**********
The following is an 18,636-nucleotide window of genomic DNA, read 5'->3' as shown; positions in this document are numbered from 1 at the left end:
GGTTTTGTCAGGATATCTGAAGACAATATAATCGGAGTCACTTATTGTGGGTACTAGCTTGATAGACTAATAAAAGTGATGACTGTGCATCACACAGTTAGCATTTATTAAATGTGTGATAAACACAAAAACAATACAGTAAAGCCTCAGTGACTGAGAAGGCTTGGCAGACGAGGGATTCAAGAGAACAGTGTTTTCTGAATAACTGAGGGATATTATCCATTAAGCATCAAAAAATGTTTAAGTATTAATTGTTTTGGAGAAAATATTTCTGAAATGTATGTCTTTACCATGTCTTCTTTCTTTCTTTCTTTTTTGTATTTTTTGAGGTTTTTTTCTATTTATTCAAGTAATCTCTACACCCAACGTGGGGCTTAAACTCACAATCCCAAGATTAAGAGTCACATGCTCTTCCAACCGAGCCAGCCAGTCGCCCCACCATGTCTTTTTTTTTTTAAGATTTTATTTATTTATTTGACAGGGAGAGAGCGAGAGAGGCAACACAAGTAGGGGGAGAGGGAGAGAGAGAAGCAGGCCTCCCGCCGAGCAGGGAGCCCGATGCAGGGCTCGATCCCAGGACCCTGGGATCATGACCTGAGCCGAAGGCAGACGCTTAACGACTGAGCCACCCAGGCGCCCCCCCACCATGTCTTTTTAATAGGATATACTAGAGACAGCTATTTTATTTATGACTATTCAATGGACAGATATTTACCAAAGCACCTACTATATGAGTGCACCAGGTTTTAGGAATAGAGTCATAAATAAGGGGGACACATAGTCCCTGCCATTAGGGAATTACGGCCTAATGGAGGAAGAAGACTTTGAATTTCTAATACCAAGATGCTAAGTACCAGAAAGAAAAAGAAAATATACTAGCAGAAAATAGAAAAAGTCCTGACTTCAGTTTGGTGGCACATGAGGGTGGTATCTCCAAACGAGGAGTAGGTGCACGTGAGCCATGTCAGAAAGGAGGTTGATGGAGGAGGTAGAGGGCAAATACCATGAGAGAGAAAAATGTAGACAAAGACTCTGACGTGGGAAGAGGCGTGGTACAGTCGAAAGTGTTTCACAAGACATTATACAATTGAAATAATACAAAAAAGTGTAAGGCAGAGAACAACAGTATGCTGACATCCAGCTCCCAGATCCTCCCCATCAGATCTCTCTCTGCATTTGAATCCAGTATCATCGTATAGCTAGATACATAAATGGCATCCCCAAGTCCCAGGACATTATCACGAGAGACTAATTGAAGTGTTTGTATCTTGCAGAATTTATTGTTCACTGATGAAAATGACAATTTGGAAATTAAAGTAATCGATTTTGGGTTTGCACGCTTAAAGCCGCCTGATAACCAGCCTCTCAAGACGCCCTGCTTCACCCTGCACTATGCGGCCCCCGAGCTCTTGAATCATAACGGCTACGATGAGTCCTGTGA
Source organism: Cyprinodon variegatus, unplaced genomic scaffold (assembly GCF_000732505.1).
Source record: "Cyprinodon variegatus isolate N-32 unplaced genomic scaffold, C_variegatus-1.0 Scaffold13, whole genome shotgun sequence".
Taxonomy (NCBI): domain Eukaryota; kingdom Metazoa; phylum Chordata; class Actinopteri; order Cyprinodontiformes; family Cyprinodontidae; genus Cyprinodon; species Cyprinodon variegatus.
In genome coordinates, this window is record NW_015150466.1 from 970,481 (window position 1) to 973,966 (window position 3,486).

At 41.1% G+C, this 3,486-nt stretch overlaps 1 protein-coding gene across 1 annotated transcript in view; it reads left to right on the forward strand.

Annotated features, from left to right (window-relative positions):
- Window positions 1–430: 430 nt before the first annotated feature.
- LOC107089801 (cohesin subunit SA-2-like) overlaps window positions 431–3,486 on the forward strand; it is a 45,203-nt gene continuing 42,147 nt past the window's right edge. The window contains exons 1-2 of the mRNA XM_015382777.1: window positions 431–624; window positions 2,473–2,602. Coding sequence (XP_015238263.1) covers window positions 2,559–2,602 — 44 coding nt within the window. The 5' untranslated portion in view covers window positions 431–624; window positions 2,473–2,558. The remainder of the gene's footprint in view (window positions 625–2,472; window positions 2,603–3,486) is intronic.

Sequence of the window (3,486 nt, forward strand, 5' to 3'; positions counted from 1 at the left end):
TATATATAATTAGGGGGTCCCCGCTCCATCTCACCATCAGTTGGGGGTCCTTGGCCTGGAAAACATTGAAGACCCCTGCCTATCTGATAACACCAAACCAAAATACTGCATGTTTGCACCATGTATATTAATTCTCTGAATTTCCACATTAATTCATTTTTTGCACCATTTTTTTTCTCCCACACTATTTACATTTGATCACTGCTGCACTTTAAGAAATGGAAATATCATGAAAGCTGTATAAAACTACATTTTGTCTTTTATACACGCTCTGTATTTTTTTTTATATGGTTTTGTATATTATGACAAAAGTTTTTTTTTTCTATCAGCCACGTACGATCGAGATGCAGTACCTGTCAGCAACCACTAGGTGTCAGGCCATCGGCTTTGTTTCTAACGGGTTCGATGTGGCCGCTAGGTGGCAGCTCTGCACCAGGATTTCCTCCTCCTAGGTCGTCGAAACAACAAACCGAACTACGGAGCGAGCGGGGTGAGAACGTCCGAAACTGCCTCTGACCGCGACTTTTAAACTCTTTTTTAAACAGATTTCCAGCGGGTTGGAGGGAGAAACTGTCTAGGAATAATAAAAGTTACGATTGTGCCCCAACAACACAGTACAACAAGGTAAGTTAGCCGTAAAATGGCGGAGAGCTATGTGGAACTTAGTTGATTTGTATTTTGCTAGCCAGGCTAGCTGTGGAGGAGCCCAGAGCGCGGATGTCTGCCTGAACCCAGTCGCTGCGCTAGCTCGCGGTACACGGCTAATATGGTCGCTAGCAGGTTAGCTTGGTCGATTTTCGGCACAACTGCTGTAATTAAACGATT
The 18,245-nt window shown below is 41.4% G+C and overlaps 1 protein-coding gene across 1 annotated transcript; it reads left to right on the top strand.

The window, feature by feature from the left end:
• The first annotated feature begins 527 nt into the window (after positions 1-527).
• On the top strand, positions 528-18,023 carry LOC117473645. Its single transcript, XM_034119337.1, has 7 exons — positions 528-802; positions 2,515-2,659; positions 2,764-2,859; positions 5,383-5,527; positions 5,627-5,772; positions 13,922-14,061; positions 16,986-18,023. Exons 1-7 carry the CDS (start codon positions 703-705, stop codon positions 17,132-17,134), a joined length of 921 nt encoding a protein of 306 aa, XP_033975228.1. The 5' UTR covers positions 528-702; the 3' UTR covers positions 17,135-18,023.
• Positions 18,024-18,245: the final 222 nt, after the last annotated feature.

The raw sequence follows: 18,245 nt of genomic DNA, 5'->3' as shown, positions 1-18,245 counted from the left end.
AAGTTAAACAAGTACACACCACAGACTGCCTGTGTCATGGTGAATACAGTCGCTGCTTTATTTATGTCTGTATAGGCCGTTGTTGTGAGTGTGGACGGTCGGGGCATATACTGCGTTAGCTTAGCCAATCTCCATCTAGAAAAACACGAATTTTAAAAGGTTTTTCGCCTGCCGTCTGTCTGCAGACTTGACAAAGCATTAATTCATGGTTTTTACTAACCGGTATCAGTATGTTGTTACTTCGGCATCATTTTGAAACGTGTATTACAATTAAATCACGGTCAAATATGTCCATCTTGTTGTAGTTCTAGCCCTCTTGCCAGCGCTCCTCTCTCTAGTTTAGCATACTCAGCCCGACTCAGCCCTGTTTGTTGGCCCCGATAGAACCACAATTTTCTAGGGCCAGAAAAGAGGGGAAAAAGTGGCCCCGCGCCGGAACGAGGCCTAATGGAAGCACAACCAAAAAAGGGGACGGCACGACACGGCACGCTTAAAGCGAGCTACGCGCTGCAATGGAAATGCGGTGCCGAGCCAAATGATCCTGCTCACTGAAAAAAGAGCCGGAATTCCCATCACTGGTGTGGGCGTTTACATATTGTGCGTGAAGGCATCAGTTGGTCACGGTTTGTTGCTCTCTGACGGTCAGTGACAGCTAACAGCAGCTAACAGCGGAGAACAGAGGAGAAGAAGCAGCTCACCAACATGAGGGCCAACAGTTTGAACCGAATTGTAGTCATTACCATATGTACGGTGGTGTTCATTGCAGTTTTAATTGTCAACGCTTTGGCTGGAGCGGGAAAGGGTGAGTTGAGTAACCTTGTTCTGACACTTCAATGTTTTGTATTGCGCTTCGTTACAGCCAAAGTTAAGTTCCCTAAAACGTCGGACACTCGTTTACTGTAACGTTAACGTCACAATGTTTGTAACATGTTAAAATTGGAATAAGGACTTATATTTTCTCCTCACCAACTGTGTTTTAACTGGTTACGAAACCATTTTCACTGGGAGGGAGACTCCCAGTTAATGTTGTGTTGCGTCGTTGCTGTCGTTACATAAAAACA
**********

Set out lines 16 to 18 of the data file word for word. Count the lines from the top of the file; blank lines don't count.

• On the top strand, positions 528-18,023 carry LOC117473645. Its single transcript, XM_034119337.1, has 7 exons — positions 528-802; positions 2,515-2,659; positions 2,764-2,859; positions 5,383-5,527; positions 5,627-5,772; positions 13,922-14,061; positions 16,986-18,023. Exons 1-7 carry the CDS (start codon positions 703-705, stop codon positions 17,132-17,134), a joined length of 921 nt encoding a protein of 306 aa, XP_033975228.1. The 5' UTR covers positions 528-702; the 3' UTR covers positions 17,135-18,023.
• Positions 18,024-18,245: the final 222 nt, after the last annotated feature.

The raw sequence follows: 18,245 nt of genomic DNA, 5'->3' as shown, positions 1-18,245 counted from the left end.